Too Black to be White. Too White to be Black.

When I started writing about what it is like being mixed, I got a little carried away. We like to keep our blog posts at a reasonable length. Well, my original draft turned out to be a whopping six pages! So here I have abbreviated my story. Something that is more to the point, but if you’re intrigued and you’d like to continue, I encourage you to check out the uncut version of my story. I don’t think you’ll regret it. If you already plan to read the uncut version, don’t worry about reading this one. I really do hope you choose to read the uncut version if you have time. It provides a lot more insight and is a much more fun read that I am actually pretty proud of. Thanks for reading in advance!

The Point of Impact

I had never recognized my skin color as being an issue until my freshman year of college when a teammate of mine asked what it was like being mixed in today’s world. I didn’t have an answer for her because, well, I had never thought about it.

The Background

I grew up in small town Indiana. This town is predominantly white, yet I never felt like an outsider. My mom taught me to be confident in my appearance no matter my skin color so I never struggled with self-identification. I simply felt like I was white with tan skin. Maybe I was ignorant and oblivious but I assumed my town saw me the same way.

While this remained true, I still wished I looked like the others. Ever since I can remember I thought about how much easier life would be if I were tiny and blonde like all my friends. If only I were petite, I would have a boyfriend. If only I were blonde, more people would like me. But I came to accept that I was “tan.” I guess it was easy to accept since it was rarely pointed out. I truly began to think no one noticed. Everything was spectacular.

Here I am growing up with white friends, a white family, white teammates, white white white! Forgive me for thinking I was also white.

The Recognition

Before this teammate of mine brought my skin color to my attention, I had seen myself as tan, not biracial. I wasn’t ashamed of my father’s skin. I was simply tired of answering the question of “what are you?” I think people secretly wanted to hear an exotic tale of my heritage. They wanted to hear how my father was Nigerian and my mother was ½ Israeli, ½ British. Unfortunately for the curious interviewer, my answer was “just white and black… maybe a little Irish somewhere?”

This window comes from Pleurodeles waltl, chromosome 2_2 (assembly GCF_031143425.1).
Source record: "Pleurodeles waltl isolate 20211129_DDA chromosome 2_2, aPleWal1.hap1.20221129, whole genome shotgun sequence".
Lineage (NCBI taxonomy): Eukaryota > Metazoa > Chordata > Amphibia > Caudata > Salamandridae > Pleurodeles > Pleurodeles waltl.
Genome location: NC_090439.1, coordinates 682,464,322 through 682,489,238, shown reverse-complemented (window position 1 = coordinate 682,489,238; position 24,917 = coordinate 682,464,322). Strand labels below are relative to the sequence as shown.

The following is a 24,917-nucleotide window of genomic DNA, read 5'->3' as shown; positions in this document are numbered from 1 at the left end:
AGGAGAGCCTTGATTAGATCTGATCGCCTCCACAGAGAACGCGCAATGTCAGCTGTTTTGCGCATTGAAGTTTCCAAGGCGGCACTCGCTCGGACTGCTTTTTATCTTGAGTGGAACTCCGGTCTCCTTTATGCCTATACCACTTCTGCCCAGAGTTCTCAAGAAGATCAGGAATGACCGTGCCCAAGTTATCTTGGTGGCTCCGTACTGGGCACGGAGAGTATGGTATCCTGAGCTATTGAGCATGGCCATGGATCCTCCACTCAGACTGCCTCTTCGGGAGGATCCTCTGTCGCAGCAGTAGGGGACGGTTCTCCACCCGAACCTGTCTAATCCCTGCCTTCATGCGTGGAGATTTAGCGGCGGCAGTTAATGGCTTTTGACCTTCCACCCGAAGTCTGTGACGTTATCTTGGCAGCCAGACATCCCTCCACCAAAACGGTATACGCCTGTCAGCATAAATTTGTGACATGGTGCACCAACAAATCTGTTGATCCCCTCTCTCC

After my teammate brought it to my attention I was very aware.

Like most freshmen in college, I didn’t know where I fit in in this new environment. And to top it off, I was on the other side of the country at the University of Southern California.

Before I continue, USC tended to be a bit divided. Obviously not by law or anything crazy, but it was common to see white clumps or black clumps of people just like so many other places in our country. With that said. I was drawn to white crowds. Again, it’s all I had known.

The Others

I think people started to recognize this and comments were made. Black people said I was arrogant and believed that I was above them all. Some made comments that I was racist. None of this ever became a problem, but those little comments can eat away at you when you’re already questioning who the heck you are.

So now, and not in a self-centered way, I feel like people stare at me. In my head, black people stare at me because they think I think I am better than them or like I am some kind of traitor for having Caucasian blood. Sometimes I think they’re even nicer to me as if I am some rare breed.

Then sometimes, and not often, I feel unwelcomed by white people. As if they assume I am nothing like them because of the color of my skin, but if they took a second to know me they would realize that I am so much more like them than they could imagine.

And maybe I am crazy. Maybe I’m making this up and 21 years have allowed these ideas of biracial acceptance to stir in my head but that’s the point! My thoughts and feelings, created by time and consequence, affect the way I see the world.

After my freshman year, I decided to transfer to the University of Wisconsin where the comments continued. I thought I was going to have a fresh start at this new school, but I was still seen as arrogant. They still thought I thought I was above them for the people I chose to hang out with.

While I know who I am and I know I am not the person they pegged me to be, it still made me think twice about my actions and how others saw me. I became very careful and cautious.

I tend to make myself smaller to boost someone else’s ego. So when I had an encounter with a black person I would start to make myself smaller by rolling over my shoulders or offering a soft smile. I would do anything to keep them from thinking I thought I was better than them.